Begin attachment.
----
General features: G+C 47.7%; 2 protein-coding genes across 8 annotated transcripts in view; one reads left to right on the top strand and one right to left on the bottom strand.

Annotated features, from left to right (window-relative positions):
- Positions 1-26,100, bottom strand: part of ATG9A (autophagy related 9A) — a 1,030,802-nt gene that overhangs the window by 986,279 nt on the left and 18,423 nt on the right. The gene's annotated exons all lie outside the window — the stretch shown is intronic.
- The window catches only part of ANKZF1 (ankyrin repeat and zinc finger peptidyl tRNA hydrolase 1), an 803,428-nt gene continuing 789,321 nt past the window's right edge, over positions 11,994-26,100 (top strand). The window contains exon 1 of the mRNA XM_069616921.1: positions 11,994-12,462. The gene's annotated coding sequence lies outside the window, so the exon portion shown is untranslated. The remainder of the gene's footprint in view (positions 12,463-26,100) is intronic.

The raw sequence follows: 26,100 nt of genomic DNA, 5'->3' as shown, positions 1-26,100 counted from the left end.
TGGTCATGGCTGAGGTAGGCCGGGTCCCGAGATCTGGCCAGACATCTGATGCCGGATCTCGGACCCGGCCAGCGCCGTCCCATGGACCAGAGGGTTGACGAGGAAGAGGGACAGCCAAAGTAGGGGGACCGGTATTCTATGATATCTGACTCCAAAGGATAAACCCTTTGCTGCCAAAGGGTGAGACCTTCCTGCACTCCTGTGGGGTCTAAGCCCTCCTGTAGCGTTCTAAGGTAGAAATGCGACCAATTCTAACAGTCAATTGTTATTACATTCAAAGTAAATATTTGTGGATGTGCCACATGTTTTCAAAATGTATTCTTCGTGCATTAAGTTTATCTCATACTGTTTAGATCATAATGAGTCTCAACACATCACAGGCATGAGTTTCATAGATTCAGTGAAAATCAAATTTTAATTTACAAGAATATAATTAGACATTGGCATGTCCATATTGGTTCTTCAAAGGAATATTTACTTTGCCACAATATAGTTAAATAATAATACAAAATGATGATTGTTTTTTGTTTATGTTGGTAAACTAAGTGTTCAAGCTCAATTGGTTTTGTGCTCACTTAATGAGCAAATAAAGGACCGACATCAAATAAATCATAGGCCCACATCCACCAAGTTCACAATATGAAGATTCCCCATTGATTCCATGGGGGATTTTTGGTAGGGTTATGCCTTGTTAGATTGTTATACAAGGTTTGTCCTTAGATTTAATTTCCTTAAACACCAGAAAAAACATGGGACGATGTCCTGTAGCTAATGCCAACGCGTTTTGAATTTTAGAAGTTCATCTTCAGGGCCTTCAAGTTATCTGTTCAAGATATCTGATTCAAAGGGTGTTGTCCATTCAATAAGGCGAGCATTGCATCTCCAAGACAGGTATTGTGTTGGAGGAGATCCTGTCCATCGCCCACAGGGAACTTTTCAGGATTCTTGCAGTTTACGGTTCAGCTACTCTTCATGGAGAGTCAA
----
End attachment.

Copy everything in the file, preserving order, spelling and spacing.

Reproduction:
General features: G+C 47.7%; 2 protein-coding genes across 8 annotated transcripts in view; one reads left to right on the top strand and one right to left on the bottom strand.

Annotated features, from left to right (window-relative positions):
- Positions 1-26,100, bottom strand: part of ATG9A (autophagy related 9A) — a 1,030,802-nt gene that overhangs the window by 986,279 nt on the left and 18,423 nt on the right. The gene's annotated exons all lie outside the window — the stretch shown is intronic.
- The window catches only part of ANKZF1 (ankyrin repeat and zinc finger peptidyl tRNA hydrolase 1), an 803,428-nt gene continuing 789,321 nt past the window's right edge, over positions 11,994-26,100 (top strand). The window contains exon 1 of the mRNA XM_069616921.1: positions 11,994-12,462. The gene's annotated coding sequence lies outside the window, so the exon portion shown is untranslated. The remainder of the gene's footprint in view (positions 12,463-26,100) is intronic.

The raw sequence follows: 26,100 nt of genomic DNA, 5'->3' as shown, positions 1-26,100 counted from the left end.
TGGTCATGGCTGAGGTAGGCCGGGTCCCGAGATCTGGCCAGACATCTGATGCCGGATCTCGGACCCGGCCAGCGCCGTCCCATGGACCAGAGGGTTGACGAGGAAGAGGGACAGCCAAAGTAGGGGGACCGGTATTCTATGATATCTGACTCCAAAGGATAAACCCTTTGCTGCCAAAGGGTGAGACCTTCCTGCACTCCTGTGGGGTCTAAGCCCTCCTGTAGCGTTCTAAGGTAGAAATGCGACCAATTCTAACAGTCAATTGTTATTACATTCAAAGTAAATATTTGTGGATGTGCCACATGTTTTCAAAATGTATTCTTCGTGCATTAAGTTTATCTCATACTGTTTAGATCATAATGAGTCTCAACACATCACAGGCATGAGTTTCATAGATTCAGTGAAAATCAAATTTTAATTTACAAGAATATAATTAGACATTGGCATGTCCATATTGGTTCTTCAAAGGAATATTTACTTTGCCACAATATAGTTAAATAATAATACAAAATGATGATTGTTTTTTGTTTATGTTGGTAAACTAAGTGTTCAAGCTCAATTGGTTTTGTGCTCACTTAATGAGCAAATAAAGGACCGACATCAAATAAATCATAGGCCCACATCCACCAAGTTCACAATATGAAGATTCCCCATTGATTCCATGGGGGATTTTTGGTAGGGTTATGCCTTGTTAGATTGTTATACAAGGTTTGTCCTTAGATTTAATTTCCTTAAACACCAGAAAAAACATGGGACGATGTCCTGTAGCTAATGCCAACGCGTTTTGAATTTTAGAAGTTCATCTTCAGGGCCTTCAAGTTATCTGTTCAAGATATCTGATTCAAAGGGTGTTGTCCATTCAATAAGGCGAGCATTGCATCTCCAAGACAGGTATTGTGTTGGAGGAGATCCTGTCCATCGCCCACAGGGAACTTTTCAGGATTCTTGCAGTTTACGGTTCAGCTACTCTTCATGGAGAGTCAA